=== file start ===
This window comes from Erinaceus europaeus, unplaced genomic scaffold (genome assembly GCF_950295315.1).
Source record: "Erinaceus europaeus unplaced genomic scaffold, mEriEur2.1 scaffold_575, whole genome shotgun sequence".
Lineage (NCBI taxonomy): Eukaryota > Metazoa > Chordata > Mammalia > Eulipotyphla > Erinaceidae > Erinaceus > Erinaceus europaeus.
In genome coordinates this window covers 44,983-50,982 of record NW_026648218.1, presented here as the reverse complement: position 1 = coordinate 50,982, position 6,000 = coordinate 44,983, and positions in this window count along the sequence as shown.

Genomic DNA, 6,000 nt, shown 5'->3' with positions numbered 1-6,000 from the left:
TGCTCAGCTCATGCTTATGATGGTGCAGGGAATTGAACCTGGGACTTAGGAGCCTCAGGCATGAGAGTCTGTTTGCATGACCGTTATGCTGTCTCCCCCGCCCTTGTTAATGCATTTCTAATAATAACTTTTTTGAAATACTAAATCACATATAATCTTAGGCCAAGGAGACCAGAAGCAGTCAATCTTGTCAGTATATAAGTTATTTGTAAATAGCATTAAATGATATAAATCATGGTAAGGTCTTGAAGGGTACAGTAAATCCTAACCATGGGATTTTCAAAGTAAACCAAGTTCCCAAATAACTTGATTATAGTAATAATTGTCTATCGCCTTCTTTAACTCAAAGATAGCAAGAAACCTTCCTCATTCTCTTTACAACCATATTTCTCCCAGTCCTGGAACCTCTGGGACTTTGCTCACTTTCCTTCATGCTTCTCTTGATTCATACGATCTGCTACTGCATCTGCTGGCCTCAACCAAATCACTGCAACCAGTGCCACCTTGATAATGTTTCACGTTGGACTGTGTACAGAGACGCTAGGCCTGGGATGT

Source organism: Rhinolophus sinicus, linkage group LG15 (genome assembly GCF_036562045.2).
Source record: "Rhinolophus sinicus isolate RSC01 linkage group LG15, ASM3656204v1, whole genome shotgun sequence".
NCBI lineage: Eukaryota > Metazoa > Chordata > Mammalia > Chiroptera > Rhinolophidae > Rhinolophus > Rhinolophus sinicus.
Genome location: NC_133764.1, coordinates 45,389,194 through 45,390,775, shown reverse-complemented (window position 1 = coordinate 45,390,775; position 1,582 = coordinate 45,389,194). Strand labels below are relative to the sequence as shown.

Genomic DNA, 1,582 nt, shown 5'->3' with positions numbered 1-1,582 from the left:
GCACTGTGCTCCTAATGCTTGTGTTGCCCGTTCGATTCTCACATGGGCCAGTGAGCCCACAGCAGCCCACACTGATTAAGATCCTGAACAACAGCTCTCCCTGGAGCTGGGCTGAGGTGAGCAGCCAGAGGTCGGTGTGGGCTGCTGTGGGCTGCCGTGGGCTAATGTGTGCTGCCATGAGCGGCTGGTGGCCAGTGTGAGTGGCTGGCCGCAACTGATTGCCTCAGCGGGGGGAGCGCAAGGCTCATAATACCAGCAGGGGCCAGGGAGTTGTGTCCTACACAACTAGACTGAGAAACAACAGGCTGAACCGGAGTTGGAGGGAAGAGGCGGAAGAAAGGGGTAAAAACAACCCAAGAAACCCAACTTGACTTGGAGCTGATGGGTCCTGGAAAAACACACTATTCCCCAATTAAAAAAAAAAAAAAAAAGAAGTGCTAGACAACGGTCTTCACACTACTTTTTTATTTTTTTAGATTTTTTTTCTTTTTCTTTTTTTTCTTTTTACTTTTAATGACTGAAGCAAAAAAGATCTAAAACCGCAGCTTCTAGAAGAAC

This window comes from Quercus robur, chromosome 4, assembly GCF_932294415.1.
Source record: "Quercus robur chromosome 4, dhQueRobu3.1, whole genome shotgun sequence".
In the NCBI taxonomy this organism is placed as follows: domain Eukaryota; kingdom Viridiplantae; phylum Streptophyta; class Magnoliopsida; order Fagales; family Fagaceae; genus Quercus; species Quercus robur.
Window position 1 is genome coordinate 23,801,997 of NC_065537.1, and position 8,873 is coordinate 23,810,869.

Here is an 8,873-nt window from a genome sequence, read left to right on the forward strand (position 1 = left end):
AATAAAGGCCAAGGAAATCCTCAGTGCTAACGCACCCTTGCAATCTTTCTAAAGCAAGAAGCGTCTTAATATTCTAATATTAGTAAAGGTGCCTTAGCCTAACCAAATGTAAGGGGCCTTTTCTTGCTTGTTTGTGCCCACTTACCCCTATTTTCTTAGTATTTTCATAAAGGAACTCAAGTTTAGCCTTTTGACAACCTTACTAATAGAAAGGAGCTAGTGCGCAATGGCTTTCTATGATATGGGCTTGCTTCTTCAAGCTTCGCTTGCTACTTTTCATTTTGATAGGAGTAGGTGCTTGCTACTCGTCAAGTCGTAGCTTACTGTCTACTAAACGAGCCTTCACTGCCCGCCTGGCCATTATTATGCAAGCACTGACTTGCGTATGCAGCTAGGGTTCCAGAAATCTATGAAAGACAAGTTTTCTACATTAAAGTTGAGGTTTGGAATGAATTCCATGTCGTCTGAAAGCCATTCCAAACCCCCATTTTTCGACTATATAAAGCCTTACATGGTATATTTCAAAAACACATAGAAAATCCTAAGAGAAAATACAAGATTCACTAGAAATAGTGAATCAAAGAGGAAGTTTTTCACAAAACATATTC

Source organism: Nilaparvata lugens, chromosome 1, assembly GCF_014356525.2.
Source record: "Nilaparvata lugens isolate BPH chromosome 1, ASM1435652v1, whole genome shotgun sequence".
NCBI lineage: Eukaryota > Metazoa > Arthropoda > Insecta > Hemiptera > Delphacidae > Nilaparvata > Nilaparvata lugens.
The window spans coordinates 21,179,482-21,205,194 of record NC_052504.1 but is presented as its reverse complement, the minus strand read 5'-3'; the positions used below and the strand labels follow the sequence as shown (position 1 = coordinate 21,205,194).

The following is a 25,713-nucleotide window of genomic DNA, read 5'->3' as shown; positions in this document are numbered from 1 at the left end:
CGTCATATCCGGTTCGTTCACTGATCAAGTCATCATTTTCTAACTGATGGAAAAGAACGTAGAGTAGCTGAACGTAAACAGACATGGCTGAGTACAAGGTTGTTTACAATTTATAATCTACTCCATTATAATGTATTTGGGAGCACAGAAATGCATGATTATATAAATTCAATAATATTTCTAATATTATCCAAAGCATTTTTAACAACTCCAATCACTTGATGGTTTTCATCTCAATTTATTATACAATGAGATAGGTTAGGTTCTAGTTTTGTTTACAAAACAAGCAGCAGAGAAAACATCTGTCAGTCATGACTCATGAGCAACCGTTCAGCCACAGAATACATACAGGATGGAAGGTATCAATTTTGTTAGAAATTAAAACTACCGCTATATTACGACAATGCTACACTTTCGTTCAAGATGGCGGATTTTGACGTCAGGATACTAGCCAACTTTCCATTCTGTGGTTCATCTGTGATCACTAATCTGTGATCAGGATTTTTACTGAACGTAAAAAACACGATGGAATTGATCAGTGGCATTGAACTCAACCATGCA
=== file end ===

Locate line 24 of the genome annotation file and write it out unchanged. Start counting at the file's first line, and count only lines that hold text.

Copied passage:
CGTCATATCCGGTTCGTTCACTGATCAAGTCATCATTTTCTAACTGATGGAAAAGAACGTAGAGTAGCTGAACGTAAACAGACATGGCTGAGTACAAGGTTGTTTACAATTTATAATCTACTCCATTATAATGTATTTGGGAGCACAGAAATGCATGATTATATAAATTCAATAATATTTCTAATATTATCCAAAGCATTTTTAACAACTCCAATCACTTGATGGTTTTCATCTCAATTTATTATACAATGAGATAGGTTAGGTTCTAGTTTTGTTTACAAAACAAGCAGCAGAGAAAACATCTGTCAGTCATGACTCATGAGCAACCGTTCAGCCACAGAATACATACAGGATGGAAGGTATCAATTTTGTTAGAAATTAAAACTACCGCTATATTACGACAATGCTACACTTTCGTTCAAGATGGCGGATTTTGACGTCAGGATACTAGCCAACTTTCCATTCTGTGGTTCATCTGTGATCACTAATCTGTGATCAGGATTTTTACTGAACGTAAAAAACACGATGGAATTGATCAGTGGCATTGAACTCAACCATGCA